“My big concern is that younger people are losing interest in all of this and it won’t be the same in the future.”
Philippines, US, Japan to hold first-ever joint coast guard exercise
The coast guard of the United States, Japan and the Philippines will hold a trilateral maritime exercise in the South China Sea this week, the first such maneuvers between them as a time of growing concern about China’s moves in the region.
The June 1 to 7 exercise in waters off Bataan province was an initiative of the United States and Japan, while Australia would join as an observer, said Philippine coast guard spokesman Armand Balilo on Monday.
Four Philippine vessels and one each from the United States and Japan will participate in exercises designed to improve search and rescue collaboration and law enforcement, Balilo said.
The Philippines was approached by Japan and the United States about holding joint maritime exercises in February, the same month when Manila accused China of aggressive activities in the South China Sea, vast stretches of which Beijing claims as its territory, Reuters reported.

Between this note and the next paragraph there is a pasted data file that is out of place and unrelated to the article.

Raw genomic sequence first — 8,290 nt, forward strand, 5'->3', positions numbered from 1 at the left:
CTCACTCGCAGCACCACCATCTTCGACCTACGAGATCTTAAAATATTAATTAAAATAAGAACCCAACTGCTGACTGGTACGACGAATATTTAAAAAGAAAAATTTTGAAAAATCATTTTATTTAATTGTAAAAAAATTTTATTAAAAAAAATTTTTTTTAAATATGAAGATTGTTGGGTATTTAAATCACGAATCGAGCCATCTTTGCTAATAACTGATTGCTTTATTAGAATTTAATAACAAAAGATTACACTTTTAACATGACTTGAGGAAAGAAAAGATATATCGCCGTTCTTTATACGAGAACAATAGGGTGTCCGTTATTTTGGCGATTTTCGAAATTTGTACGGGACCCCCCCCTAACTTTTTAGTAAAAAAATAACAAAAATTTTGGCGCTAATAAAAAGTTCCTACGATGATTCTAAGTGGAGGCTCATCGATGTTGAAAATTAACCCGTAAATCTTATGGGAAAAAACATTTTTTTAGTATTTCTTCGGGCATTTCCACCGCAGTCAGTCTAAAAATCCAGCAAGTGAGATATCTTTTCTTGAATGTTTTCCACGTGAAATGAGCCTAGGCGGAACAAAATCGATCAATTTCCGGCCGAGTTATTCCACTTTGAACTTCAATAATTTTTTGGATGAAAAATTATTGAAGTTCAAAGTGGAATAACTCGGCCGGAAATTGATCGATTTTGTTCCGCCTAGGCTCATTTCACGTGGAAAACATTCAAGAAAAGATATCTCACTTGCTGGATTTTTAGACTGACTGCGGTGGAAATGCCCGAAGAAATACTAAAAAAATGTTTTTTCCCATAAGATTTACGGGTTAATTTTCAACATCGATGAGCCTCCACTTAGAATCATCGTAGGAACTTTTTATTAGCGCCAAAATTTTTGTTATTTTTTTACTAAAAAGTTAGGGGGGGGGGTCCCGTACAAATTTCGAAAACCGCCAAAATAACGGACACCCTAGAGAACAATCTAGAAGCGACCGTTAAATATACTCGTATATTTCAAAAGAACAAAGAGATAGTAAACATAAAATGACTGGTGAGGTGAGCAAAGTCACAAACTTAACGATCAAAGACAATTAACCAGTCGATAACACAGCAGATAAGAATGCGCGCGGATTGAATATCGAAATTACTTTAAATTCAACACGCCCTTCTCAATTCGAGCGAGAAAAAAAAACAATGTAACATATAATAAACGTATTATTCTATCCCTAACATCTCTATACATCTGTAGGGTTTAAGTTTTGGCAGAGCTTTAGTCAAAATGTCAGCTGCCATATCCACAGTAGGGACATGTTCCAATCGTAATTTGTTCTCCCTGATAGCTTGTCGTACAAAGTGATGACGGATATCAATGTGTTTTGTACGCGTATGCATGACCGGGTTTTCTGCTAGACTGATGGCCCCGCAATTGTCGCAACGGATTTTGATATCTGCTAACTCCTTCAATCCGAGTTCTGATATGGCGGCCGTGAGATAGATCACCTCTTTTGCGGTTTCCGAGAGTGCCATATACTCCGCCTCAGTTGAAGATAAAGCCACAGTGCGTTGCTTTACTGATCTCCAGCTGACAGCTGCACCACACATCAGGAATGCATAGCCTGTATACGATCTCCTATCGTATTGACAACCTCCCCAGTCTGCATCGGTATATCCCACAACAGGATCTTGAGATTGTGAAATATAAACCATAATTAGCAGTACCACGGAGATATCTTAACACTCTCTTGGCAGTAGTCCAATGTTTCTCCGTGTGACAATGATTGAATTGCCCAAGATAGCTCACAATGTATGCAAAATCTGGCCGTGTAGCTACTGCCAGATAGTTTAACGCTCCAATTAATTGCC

“This is a usual routine activity among coast guard agencies,” Balilo told a press conference.
“There is nothing wrong with holding exercises with your counterparts.”
Japan, Australia and the United States have frequently condemned China’s militarisation in the South China Sea and have sought to engage closer with U.S. ally the Philippines since Ferdinand Marcos Jr took over as president last year from pro-China predecessor Rodrigo Duterte.
Philippine ties with the United States have gained ground under Marcos, who has been increasingly vocal about China’s conduct, including over its alleged use of a “military-grade laser” against a vessel supporting a navy food re-supply mission.
It has also complained about large numbers of suspected militia lingering near Philippine-held features in the disputed Spratly islands. China maintains the actions of its coast guard are legal and in its waters.